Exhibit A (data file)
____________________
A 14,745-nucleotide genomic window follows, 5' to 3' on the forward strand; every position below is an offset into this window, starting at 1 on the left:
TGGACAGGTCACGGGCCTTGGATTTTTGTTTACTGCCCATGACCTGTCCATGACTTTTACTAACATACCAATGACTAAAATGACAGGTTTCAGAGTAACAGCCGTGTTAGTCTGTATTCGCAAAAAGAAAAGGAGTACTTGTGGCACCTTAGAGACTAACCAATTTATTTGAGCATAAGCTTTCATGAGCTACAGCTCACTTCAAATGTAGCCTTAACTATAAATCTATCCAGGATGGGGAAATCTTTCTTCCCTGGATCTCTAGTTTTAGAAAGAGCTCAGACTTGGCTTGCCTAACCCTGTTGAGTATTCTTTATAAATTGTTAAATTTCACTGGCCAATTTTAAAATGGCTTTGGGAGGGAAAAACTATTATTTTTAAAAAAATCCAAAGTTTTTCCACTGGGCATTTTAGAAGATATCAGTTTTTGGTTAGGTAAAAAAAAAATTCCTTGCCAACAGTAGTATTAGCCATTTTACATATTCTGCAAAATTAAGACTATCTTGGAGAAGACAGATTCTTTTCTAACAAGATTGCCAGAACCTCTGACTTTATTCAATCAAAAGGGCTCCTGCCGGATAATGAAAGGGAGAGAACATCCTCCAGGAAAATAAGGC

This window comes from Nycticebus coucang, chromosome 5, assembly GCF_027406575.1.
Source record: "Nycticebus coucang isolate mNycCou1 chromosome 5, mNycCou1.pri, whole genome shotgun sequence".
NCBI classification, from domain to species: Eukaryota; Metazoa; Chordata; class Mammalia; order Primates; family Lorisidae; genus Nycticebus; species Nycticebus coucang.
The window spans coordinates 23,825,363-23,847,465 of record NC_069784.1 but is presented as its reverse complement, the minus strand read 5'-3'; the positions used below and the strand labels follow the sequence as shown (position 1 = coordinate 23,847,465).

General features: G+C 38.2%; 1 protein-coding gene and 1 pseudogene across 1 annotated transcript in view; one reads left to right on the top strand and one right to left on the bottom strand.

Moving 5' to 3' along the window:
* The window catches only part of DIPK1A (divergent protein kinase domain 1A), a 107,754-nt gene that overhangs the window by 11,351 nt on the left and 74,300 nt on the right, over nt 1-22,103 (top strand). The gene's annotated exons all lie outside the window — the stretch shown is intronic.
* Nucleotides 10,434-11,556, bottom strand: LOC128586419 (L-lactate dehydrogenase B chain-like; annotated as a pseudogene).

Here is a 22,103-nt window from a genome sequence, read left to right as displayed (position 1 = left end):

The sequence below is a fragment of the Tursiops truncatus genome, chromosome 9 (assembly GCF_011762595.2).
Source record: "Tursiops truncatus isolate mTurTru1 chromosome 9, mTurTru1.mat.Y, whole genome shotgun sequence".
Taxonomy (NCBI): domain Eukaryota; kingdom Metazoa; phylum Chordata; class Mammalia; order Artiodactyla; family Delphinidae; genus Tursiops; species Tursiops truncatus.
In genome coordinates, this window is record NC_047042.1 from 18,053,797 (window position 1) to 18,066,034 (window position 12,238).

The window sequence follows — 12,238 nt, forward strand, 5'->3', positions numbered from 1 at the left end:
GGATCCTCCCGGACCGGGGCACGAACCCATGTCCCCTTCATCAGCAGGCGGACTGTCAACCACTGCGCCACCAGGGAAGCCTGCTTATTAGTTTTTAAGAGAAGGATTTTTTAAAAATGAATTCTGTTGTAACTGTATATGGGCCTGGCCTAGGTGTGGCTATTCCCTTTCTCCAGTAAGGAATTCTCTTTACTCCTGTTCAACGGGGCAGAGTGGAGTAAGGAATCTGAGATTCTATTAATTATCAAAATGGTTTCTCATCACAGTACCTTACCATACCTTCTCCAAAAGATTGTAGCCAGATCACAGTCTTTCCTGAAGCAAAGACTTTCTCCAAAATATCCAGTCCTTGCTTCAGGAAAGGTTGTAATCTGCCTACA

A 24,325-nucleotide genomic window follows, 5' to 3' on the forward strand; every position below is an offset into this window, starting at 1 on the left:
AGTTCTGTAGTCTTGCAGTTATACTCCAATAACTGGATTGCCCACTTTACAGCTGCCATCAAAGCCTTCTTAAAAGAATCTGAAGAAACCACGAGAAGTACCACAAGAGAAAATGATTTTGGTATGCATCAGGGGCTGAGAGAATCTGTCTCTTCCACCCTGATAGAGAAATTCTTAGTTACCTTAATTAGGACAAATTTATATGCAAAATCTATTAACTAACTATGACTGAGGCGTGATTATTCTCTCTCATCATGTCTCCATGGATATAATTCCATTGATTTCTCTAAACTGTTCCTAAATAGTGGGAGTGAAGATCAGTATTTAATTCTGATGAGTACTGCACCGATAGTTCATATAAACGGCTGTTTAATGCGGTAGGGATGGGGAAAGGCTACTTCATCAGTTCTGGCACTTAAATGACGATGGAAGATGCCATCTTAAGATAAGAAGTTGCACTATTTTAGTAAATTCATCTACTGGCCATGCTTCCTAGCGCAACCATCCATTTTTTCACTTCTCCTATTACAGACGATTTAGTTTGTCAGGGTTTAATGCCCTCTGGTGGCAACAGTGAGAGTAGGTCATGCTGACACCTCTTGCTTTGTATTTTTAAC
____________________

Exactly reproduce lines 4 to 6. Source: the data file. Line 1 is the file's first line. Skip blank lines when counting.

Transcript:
Source record: "Nycticebus coucang isolate mNycCou1 chromosome 5, mNycCou1.pri, whole genome shotgun sequence".
NCBI classification, from domain to species: Eukaryota; Metazoa; Chordata; class Mammalia; order Primates; family Lorisidae; genus Nycticebus; species Nycticebus coucang.
The window spans coordinates 23,825,363-23,847,465 of record NC_069784.1 but is presented as its reverse complement, the minus strand read 5'-3'; the positions used below and the strand labels follow the sequence as shown (position 1 = coordinate 23,847,465).